Wednesday, October 13, 2010

Taking the Whip to Washington, D.C.'s Underprivileged Black Children

Michelle Rhee—the tough broad who spent nearly four years as D.C. schools chancellor in a pitched battle against the corruption-plagued, incompetence-ridden Washington teachers union to reform a rotten public school system—was forced out today by mayor-elect Vincent Gray in what surely must be seen as a kind of triumph for the union and a potential tragedy for the city’s underprivileged, mostly-black schoolchildren. 

To think about the stunning contempt with which so many D.C. public-school teachers treat their students and the struggles of those students’ parents to see their children actually educated is to be disgusted: These people are earning salaries and pensions keeping (a semblance of) order in classrooms year after year, while their precious charges wither in front of their eyes, warehoused and untaught by them—or, alternatively (which is worse?), taught lies and told lies by them.  

To think about the absolute indifference to this calamity of members of Congress on the left side of the aisle—to say nothing of Mr. And Mrs. Obamas breezy unconcern—is to be no less disgusted: These people are tucking their own cute little kids safely away in private schools, many of them, but they “believe” in public education for the city’s beleaguered black children and actively deprive them of any way out.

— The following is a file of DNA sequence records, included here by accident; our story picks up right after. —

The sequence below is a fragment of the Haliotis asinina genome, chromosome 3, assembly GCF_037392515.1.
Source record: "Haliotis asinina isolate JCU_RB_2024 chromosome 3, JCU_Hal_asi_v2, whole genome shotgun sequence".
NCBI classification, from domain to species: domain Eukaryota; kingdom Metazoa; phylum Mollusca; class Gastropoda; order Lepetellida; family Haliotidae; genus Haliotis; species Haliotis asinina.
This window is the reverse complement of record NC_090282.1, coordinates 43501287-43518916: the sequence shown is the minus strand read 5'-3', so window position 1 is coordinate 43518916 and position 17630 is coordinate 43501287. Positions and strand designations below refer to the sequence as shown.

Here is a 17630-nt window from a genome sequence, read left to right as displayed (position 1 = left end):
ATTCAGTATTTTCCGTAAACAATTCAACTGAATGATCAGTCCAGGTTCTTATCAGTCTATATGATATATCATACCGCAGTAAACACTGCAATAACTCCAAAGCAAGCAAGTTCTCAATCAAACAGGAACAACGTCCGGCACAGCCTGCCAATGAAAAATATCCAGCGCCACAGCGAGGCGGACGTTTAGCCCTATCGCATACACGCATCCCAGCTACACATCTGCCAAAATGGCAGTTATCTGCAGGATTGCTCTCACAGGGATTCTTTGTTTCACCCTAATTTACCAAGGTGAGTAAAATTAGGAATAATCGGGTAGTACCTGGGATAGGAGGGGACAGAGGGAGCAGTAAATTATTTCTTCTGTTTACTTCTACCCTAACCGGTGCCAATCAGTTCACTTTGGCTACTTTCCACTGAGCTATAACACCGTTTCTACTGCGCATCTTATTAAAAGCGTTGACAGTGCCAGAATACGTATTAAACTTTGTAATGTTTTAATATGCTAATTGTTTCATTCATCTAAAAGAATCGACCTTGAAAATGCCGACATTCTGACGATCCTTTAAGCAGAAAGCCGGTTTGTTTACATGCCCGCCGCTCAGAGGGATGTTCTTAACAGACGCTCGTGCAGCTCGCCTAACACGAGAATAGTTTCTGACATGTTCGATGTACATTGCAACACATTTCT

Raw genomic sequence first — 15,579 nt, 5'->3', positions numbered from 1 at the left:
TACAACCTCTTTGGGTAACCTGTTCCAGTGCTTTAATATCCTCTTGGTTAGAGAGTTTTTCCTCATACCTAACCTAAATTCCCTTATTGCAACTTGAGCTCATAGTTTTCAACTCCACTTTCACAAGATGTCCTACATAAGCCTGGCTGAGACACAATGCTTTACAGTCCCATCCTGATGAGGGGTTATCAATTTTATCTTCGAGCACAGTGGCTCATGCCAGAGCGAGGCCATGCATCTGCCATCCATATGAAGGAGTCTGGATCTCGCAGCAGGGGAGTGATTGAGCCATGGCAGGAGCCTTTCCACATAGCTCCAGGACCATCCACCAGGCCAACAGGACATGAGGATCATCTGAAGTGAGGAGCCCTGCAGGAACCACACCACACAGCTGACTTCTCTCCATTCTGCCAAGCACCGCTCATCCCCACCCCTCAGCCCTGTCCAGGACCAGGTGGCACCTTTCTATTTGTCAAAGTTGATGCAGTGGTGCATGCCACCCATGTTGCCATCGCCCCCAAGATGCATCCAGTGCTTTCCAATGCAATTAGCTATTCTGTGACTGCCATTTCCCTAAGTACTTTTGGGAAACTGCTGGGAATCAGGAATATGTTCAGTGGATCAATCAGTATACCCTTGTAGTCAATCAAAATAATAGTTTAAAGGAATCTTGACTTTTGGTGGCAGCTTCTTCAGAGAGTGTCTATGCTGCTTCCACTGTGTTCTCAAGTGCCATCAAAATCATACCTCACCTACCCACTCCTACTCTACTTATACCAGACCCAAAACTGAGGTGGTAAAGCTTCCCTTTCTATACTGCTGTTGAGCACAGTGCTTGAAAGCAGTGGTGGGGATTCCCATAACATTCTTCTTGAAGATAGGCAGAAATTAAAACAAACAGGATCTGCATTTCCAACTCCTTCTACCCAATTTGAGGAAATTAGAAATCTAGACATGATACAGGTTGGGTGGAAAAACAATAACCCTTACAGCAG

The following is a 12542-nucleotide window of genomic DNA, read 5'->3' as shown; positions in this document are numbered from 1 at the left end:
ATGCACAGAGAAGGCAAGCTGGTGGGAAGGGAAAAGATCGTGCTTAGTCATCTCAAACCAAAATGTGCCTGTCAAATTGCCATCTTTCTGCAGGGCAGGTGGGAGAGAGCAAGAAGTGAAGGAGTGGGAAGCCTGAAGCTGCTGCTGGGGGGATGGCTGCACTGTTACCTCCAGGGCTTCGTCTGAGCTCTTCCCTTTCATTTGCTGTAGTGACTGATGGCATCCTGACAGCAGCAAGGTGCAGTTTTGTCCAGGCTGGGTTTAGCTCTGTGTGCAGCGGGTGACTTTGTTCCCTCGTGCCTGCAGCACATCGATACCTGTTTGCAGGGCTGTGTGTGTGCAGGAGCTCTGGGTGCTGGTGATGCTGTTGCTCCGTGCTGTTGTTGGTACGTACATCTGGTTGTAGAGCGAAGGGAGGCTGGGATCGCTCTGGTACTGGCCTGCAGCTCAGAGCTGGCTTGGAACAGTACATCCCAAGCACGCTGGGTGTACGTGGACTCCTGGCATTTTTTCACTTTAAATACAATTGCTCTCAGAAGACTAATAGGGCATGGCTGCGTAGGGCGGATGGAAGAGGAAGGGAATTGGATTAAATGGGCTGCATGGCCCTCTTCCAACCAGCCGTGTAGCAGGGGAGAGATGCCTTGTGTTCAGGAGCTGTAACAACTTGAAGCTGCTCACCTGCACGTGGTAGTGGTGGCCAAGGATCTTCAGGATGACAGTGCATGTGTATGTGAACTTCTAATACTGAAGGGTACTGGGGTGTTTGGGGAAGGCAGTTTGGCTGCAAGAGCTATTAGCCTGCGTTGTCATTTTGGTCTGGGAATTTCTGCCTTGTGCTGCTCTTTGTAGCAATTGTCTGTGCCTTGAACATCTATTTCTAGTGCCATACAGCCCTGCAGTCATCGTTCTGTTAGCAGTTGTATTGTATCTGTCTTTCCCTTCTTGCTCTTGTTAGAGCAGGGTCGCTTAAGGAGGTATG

This is a whipping, plain and simple. Miss Rhee tried to wrest away the whip and got a lashing from Mr. Gray and the union that filled his campaign coffers for her pain. I guess D.C.’s poor black children will be taking their lashing from the president of the United States, to wit, “It took time to free the slaves.”


  1. This is pretty depressing but then again, so was the last election. But look how that's turning out. Sometimes you have to take a step back before you take two forward.

    You have to believe that eventually the tide will turn and common sense will prevail. Just like it will on November 2nd.

  2. I guess what that ancient dead white male said was true: "The fault lies not in our stars, but in ourselves." Go figure.

  3. The notion that the means is more important than the end is behind many of our nation's ills.